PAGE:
Posted by admin on April 27th, 2006

Paternity is often a big issue in a divorce trial.  It deals directly to child support issues and is often used as a threat to the other party to make them give in other areas.  This is harmful to both sides of the parental relationships with the child.

Paternity testing is a major United States industry.  Thousands of paternity tests are performed each year.  It can become an asset for both parents and for the child.  The test can be performed easily and the results known in a short time.  Paternity benefits the child because it gives them support from two parents.  The child has legal documentation of who his parents are and access to family medical records.  Proof of paternity can help with medical and life insurance coverage, protection of inheritance, social security, and veterans benefits.  There is also an emotional benefit to both parents and child.

Both parents declaring the man as the legal father sign a declaration of paternity.  Both parents sign this voluntary document.  It legally shows him as the father and his name will be placed on the birth certificate.  It allows him privileges of a parent especially in regards to adoption if the birth mother decides she doesn’t want to keep her child.  Declaring paternity gives the man the opportunity to claim the child and have a say in an adoption proceedings.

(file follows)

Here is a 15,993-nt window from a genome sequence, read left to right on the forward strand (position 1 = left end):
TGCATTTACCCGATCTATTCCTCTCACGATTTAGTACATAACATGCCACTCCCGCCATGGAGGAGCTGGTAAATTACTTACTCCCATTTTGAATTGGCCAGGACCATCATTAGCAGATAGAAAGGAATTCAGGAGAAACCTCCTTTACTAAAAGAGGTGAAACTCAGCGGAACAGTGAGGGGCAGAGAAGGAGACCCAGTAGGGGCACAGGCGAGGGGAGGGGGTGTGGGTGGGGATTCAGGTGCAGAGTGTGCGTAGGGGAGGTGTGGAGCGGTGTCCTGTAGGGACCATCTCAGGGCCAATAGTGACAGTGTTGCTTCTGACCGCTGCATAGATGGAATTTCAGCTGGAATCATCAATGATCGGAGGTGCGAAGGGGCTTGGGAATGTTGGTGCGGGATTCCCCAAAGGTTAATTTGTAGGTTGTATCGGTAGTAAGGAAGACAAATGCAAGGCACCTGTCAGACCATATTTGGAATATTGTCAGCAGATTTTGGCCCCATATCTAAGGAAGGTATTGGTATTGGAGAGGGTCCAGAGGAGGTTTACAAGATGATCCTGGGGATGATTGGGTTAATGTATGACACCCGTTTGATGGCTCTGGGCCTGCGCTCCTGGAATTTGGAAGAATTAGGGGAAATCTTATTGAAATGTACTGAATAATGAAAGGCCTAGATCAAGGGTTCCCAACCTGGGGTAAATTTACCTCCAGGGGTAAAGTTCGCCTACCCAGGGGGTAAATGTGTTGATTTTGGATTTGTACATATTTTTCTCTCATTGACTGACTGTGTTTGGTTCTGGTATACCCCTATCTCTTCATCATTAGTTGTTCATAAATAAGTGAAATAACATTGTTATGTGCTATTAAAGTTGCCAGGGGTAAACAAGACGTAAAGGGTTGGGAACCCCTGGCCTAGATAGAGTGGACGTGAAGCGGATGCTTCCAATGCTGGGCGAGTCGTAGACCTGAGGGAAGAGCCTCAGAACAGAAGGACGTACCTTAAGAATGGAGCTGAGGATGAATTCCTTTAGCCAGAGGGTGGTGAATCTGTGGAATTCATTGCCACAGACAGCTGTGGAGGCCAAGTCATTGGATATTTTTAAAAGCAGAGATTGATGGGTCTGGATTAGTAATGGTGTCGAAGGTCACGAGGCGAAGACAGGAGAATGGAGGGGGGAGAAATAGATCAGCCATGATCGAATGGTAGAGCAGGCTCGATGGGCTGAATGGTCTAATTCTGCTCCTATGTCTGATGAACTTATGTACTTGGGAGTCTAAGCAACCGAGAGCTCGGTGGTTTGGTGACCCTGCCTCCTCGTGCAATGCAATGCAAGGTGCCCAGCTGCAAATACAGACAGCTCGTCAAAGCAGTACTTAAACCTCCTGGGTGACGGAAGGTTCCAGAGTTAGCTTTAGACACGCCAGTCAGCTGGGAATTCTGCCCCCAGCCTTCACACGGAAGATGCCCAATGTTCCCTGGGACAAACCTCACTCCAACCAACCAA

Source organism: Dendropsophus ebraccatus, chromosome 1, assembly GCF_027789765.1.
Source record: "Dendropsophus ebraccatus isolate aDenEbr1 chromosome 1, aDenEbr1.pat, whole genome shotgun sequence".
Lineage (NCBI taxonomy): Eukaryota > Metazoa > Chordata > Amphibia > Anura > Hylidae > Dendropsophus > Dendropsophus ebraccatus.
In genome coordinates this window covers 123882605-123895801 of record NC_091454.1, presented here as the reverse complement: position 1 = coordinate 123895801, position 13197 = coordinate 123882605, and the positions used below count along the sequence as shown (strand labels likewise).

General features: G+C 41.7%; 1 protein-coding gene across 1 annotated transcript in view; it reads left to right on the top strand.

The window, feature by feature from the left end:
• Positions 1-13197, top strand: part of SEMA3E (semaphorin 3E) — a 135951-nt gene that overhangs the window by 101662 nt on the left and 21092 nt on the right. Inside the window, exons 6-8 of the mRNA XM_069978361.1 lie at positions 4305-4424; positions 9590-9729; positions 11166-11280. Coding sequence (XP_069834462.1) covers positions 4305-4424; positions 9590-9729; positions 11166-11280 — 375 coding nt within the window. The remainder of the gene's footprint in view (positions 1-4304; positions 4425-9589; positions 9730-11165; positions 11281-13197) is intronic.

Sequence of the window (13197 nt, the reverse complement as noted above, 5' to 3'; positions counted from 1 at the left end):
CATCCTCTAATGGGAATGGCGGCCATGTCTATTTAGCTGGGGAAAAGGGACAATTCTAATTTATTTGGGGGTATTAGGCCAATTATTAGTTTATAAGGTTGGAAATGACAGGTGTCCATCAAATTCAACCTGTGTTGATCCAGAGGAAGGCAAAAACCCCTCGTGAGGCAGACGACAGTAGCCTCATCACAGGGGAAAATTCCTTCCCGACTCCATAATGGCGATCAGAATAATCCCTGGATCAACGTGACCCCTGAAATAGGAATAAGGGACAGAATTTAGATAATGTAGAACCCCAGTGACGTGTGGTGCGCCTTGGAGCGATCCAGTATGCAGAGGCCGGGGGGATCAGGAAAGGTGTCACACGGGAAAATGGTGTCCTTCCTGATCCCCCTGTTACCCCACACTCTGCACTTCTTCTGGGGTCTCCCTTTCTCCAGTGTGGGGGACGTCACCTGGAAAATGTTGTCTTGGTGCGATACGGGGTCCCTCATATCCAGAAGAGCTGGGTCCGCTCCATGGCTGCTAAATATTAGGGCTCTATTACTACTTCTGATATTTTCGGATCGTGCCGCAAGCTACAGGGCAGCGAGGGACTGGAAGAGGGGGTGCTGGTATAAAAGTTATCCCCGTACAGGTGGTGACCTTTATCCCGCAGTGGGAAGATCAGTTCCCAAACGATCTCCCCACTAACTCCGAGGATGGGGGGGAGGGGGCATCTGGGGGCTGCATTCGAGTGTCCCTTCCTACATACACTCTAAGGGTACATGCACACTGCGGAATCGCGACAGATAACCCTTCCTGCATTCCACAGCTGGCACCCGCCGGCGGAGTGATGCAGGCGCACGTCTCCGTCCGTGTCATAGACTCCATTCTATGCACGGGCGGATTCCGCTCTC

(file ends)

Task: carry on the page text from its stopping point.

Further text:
The mother can also benefit from a Declaration of Paternity.  It helps her with the financial load and emotional support that single moms experience.  It also can offer her insurance coverage for the child if available, help in sharing responsibilities and information on the father’s family medical history.  A Declaration of Paternity can be dismissed if a form is filed with the Department of Social Services within 60 days from the date the original declaration was signed to rescind the Declaration of Paternity.
Paternity samples can now be done in the home and completed within a few days.  DNA samples can now be taken by using swabs of the cheek cells in the mouth.  The laboratory compares the DNA profiles of the mother, father, and child and then can discover the relationship between father, mother, and child.

DNA samples that are to be used in court needs to be properly documented and chain of custody established.  Only properly documented DNA tests can be used in court.  Home paternity tests are not admissible in court.

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